Yet another question about Christopher Hitchens' god is not Great.

Indeed, within Castro’s periphery there evolved a bizarre mutation known oxymoronically as “liberation theology,” where priests and even some bishops adopted “alternative” liturgies enshrining the ludicrous notion that Jesus of Nazareth was really a dues-paying socialist. For a combination of good and bad reasons (Archbishop Romero of El Salvador was a man of courage and principle, in the way that some Nicaraguan “base community” clerics were not), the papacy put this down as a heresy.

What should I consider dues-paying here?

Should I take it as in dictionaryreference.com:

  • gaining experience, especially by hard and often unpleasant or uncongenial work.

Or should I take it as in "dues-paying member"? I know, it sounds non-sensical Jesus paying a membership or legal fee, but the passage says it actually is ludicrous.

To sum up, I can't chose between these two.

Any help would be appreciated.

Thank you very much.

  • 3
    I'm not so sure it sounds nonsensical. We can use terms like card-carrying or dues-paying in a figurative sense, even to apply modern adjectives to historical figures.
    – J.R.
    Jul 27, 2015 at 19:39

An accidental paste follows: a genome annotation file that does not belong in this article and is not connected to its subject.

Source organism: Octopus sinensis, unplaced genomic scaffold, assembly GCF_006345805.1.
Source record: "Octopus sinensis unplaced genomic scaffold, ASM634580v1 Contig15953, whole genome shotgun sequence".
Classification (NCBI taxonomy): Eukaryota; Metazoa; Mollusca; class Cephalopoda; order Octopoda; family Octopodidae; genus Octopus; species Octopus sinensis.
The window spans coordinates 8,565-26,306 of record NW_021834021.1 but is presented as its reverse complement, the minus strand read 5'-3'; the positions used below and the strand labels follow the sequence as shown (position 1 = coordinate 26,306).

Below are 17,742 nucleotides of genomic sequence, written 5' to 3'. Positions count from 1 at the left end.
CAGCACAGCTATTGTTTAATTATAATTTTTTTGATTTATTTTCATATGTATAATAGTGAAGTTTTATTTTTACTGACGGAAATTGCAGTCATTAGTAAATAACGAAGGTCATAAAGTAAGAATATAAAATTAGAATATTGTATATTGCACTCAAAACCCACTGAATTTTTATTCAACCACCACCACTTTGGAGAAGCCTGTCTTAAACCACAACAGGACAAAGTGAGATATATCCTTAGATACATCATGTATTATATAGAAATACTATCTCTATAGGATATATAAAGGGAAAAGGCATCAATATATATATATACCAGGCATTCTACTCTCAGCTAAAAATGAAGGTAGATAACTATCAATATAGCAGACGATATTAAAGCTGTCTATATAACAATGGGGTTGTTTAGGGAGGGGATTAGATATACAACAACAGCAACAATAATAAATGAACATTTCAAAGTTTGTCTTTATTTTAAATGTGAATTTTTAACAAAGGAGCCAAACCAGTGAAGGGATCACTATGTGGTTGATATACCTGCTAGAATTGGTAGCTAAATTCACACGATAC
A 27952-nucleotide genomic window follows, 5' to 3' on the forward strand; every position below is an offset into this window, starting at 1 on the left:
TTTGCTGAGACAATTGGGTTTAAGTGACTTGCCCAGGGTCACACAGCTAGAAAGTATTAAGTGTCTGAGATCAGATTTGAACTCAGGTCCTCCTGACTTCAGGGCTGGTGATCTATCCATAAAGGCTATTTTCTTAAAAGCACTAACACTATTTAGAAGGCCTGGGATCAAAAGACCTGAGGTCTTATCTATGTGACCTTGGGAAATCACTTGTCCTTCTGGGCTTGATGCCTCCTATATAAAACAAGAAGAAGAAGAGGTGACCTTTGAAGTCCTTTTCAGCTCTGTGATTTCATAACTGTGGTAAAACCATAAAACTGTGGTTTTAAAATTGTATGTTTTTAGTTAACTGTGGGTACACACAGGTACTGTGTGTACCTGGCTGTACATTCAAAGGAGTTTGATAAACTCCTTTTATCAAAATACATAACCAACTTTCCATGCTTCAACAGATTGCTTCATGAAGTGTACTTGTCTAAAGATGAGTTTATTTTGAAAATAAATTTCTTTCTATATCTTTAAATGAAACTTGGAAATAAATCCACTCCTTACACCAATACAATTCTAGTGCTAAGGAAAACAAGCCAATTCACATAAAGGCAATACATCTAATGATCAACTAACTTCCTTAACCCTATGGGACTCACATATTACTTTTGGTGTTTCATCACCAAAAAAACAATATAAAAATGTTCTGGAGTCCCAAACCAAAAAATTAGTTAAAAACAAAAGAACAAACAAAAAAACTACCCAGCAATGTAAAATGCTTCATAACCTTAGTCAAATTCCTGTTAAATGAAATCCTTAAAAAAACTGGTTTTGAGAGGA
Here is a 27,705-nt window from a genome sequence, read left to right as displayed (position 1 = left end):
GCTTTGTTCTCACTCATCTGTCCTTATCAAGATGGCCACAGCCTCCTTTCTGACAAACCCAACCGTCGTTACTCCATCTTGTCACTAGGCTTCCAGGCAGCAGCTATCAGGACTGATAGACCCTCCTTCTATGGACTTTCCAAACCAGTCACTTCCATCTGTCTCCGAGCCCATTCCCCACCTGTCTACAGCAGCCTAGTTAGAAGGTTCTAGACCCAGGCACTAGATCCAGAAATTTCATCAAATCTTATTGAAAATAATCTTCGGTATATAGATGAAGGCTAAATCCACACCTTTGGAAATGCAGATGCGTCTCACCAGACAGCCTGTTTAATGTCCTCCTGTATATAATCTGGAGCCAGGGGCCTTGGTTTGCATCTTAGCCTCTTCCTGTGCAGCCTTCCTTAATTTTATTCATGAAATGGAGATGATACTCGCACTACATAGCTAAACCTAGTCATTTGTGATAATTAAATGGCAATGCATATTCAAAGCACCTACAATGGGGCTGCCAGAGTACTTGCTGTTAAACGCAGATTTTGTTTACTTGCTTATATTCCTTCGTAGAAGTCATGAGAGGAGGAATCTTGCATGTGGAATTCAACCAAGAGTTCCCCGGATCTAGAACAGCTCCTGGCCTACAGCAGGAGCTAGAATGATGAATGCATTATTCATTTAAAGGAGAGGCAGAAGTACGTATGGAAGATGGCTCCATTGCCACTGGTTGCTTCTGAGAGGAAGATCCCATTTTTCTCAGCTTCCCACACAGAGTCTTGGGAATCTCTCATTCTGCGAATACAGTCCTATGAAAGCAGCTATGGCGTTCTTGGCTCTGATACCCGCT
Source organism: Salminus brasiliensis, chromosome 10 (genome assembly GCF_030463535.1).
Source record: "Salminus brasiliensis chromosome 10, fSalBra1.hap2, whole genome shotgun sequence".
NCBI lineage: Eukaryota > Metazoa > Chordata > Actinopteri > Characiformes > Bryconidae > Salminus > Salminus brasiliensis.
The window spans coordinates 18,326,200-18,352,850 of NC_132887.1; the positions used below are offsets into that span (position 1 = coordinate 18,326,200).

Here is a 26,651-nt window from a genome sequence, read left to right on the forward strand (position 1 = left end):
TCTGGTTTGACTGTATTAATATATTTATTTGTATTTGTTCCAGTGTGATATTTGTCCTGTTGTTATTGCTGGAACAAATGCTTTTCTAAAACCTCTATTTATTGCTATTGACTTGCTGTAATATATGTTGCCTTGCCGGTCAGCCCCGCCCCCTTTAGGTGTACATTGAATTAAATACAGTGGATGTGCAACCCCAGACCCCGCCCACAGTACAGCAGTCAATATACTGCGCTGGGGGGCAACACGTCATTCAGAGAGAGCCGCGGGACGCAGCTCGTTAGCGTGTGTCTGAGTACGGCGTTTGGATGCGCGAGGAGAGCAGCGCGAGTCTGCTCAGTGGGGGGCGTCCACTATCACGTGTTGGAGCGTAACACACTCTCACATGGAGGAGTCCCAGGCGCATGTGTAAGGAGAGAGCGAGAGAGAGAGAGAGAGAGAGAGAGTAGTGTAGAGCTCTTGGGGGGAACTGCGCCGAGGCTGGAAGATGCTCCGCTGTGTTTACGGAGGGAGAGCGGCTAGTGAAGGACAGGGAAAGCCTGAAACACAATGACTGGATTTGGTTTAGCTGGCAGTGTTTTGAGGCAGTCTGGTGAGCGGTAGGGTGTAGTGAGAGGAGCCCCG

2 Answers 2


Dues-paying in this sense means that the person is an all-in member of a group, not just sympathetic to the cause.

I believe here Hitchens is trying to point out that the priests and bishops claimed not just that Jesus taught socialistic ideals, but that he was an actual adherent to a modern socialist system or ideology.

  • Thank you very much for you answer. I think you're right.
    – A.K.
    Jul 29, 2015 at 4:54

To metaphorically pay your dues could be considered to mean to have been consistently committed to a cause through one's actions or words. Hitchens in this case appears to be drawing attention to the idea being mistaken, so the anachronistic choice of words may have been partly chosen to emphasize that.

  • Thank you very much. I think these two answers confirm one another, which makes me even surer about the meaning of the word.
    – A.K.
    Jul 29, 2015 at 4:56

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